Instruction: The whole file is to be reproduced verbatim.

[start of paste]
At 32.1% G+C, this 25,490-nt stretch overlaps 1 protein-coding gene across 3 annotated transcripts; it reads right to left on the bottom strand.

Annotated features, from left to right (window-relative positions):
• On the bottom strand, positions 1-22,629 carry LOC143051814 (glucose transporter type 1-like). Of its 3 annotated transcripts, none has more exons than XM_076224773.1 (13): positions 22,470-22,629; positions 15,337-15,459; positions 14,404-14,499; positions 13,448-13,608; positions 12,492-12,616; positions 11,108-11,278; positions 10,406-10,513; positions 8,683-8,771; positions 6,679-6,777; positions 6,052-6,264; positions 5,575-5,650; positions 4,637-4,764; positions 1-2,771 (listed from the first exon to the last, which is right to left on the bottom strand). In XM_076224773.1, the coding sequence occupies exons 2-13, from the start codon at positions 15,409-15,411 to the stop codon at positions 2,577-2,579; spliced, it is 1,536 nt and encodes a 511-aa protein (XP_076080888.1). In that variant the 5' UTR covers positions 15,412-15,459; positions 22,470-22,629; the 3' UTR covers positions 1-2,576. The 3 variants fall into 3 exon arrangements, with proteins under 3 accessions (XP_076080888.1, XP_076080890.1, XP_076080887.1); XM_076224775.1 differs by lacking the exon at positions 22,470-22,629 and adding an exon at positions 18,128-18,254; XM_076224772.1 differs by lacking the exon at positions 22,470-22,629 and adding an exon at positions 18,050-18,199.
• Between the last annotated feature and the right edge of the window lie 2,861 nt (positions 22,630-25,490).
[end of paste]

At 32.1% G+C, this 25,490-nt stretch overlaps 1 protein-coding gene across 3 annotated transcripts; it reads right to left on the bottom strand.

Annotated features, from left to right (window-relative positions):
• On the bottom strand, positions 1-22,629 carry LOC143051814 (glucose transporter type 1-like). Of its 3 annotated transcripts, none has more exons than XM_076224773.1 (13): positions 22,470-22,629; positions 15,337-15,459; positions 14,404-14,499; positions 13,448-13,608; positions 12,492-12,616; positions 11,108-11,278; positions 10,406-10,513; positions 8,683-8,771; positions 6,679-6,777; positions 6,052-6,264; positions 5,575-5,650; positions 4,637-4,764; positions 1-2,771 (listed from the first exon to the last, which is right to left on the bottom strand). In XM_076224773.1, the coding sequence occupies exons 2-13, from the start codon at positions 15,409-15,411 to the stop codon at positions 2,577-2,579; spliced, it is 1,536 nt and encodes a 511-aa protein (XP_076080888.1). In that variant the 5' UTR covers positions 15,412-15,459; positions 22,470-22,629; the 3' UTR covers positions 1-2,576. The 3 variants fall into 3 exon arrangements, with proteins under 3 accessions (XP_076080888.1, XP_076080890.1, XP_076080887.1); XM_076224775.1 differs by lacking the exon at positions 22,470-22,629 and adding an exon at positions 18,128-18,254; XM_076224772.1 differs by lacking the exon at positions 22,470-22,629 and adding an exon at positions 18,050-18,199.
• Between the last annotated feature and the right edge of the window lie 2,861 nt (positions 22,630-25,490).